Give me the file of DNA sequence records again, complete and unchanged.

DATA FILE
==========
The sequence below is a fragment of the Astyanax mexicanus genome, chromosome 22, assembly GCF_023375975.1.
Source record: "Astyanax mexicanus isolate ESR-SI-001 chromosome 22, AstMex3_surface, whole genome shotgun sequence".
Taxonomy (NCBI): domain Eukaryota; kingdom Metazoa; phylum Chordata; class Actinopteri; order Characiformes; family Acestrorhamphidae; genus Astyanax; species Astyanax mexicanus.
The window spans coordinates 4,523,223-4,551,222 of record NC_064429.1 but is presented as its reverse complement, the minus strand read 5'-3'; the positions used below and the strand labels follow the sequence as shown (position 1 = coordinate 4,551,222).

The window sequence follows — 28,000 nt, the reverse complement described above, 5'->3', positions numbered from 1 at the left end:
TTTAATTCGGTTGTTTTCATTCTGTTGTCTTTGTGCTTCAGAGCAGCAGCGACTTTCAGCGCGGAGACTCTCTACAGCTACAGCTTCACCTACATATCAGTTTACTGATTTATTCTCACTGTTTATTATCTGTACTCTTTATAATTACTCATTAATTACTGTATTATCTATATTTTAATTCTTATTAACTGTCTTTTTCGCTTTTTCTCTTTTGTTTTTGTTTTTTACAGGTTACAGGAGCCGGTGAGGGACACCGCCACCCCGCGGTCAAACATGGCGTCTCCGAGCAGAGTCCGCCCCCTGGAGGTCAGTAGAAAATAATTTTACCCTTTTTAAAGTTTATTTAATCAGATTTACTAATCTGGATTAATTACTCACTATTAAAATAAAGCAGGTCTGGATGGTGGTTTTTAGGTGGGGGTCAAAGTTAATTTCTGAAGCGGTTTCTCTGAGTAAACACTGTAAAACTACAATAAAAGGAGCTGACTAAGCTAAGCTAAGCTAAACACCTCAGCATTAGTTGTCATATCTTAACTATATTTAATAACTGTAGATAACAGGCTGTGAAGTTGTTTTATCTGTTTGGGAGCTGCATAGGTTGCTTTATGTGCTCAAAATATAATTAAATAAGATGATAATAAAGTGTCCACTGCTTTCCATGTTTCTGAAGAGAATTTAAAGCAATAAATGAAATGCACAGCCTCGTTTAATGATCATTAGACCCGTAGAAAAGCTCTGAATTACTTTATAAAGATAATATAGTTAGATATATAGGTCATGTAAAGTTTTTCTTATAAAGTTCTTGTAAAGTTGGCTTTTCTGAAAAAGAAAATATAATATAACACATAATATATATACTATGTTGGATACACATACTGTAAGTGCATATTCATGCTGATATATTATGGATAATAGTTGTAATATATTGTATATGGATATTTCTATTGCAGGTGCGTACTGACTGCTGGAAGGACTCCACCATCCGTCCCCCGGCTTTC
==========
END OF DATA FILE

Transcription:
The sequence below is a fragment of the Astyanax mexicanus genome, chromosome 22, assembly GCF_023375975.1.
Source record: "Astyanax mexicanus isolate ESR-SI-001 chromosome 22, AstMex3_surface, whole genome shotgun sequence".
Taxonomy (NCBI): domain Eukaryota; kingdom Metazoa; phylum Chordata; class Actinopteri; order Characiformes; family Acestrorhamphidae; genus Astyanax; species Astyanax mexicanus.
The window spans coordinates 4,523,223-4,551,222 of record NC_064429.1 but is presented as its reverse complement, the minus strand read 5'-3'; the positions used below and the strand labels follow the sequence as shown (position 1 = coordinate 4,551,222).

The window sequence follows — 28,000 nt, the reverse complement described above, 5'->3', positions numbered from 1 at the left end:
TTTAATTCGGTTGTTTTCATTCTGTTGTCTTTGTGCTTCAGAGCAGCAGCGACTTTCAGCGCGGAGACTCTCTACAGCTACAGCTTCACCTACATATCAGTTTACTGATTTATTCTCACTGTTTATTATCTGTACTCTTTATAATTACTCATTAATTACTGTATTATCTATATTTTAATTCTTATTAACTGTCTTTTTCGCTTTTTCTCTTTTGTTTTTGTTTTTTACAGGTTACAGGAGCCGGTGAGGGACACCGCCACCCCGCGGTCAAACATGGCGTCTCCGAGCAGAGTCCGCCCCCTGGAGGTCAGTAGAAAATAATTTTACCCTTTTTAAAGTTTATTTAATCAGATTTACTAATCTGGATTAATTACTCACTATTAAAATAAAGCAGGTCTGGATGGTGGTTTTTAGGTGGGGGTCAAAGTTAATTTCTGAAGCGGTTTCTCTGAGTAAACACTGTAAAACTACAATAAAAGGAGCTGACTAAGCTAAGCTAAGCTAAACACCTCAGCATTAGTTGTCATATCTTAACTATATTTAATAACTGTAGATAACAGGCTGTGAAGTTGTTTTATCTGTTTGGGAGCTGCATAGGTTGCTTTATGTGCTCAAAATATAATTAAATAAGATGATAATAAAGTGTCCACTGCTTTCCATGTTTCTGAAGAGAATTTAAAGCAATAAATGAAATGCACAGCCTCGTTTAATGATCATTAGACCCGTAGAAAAGCTCTGAATTACTTTATAAAGATAATATAGTTAGATATATAGGTCATGTAAAGTTTTTCTTATAAAGTTCTTGTAAAGTTGGCTTTTCTGAAAAAGAAAATATAATATAACACATAATATATATACTATGTTGGATACACATACTGTAAGTGCATATTCATGCTGATATATTATGGATAATAGTTGTAATATATTGTATATGGATATTTCTATTGCAGGTGCGTACTGACTGCTGGAAGGACTCCACCATCCGTCCCCCGGCTTTC